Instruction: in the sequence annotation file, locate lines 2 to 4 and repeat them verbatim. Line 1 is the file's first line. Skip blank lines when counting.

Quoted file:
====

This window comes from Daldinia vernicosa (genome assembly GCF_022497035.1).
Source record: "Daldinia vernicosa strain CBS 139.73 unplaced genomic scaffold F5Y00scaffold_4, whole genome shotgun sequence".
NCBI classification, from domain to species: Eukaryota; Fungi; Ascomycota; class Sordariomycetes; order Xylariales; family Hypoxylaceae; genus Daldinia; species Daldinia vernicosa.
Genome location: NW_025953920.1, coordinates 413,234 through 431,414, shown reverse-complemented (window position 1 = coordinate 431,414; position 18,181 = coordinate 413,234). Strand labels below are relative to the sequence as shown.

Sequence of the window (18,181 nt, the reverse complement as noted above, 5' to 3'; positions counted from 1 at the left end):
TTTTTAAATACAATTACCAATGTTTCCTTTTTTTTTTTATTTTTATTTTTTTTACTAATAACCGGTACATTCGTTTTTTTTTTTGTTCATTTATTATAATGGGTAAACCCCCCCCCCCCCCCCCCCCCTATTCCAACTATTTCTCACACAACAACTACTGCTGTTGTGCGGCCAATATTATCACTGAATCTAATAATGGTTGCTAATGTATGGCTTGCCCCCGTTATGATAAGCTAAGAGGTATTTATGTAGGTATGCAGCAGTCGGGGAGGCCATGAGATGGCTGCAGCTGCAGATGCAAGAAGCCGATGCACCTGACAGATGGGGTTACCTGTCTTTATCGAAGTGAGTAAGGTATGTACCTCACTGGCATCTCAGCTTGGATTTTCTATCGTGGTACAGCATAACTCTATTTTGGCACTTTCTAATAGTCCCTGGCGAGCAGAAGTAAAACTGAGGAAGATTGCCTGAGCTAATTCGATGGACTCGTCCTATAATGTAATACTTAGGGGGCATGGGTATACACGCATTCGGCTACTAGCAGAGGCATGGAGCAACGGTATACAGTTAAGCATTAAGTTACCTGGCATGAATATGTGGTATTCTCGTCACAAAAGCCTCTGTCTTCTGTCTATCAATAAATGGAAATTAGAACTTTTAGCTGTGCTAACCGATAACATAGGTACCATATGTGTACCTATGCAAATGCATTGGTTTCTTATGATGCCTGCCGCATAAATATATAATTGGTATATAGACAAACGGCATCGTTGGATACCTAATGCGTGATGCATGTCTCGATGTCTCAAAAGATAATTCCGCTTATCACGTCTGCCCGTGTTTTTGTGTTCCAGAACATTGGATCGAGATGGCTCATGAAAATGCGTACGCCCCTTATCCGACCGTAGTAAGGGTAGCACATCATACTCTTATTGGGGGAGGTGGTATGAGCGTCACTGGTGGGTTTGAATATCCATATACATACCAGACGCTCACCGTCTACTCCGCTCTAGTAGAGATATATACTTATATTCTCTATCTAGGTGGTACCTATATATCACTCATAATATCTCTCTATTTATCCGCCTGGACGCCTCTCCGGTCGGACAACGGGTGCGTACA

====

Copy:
Source record: "Daldinia vernicosa strain CBS 139.73 unplaced genomic scaffold F5Y00scaffold_4, whole genome shotgun sequence".
NCBI classification, from domain to species: Eukaryota; Fungi; Ascomycota; class Sordariomycetes; order Xylariales; family Hypoxylaceae; genus Daldinia; species Daldinia vernicosa.
Genome location: NW_025953920.1, coordinates 413,234 through 431,414, shown reverse-complemented (window position 1 = coordinate 431,414; position 18,181 = coordinate 413,234). Strand labels below are relative to the sequence as shown.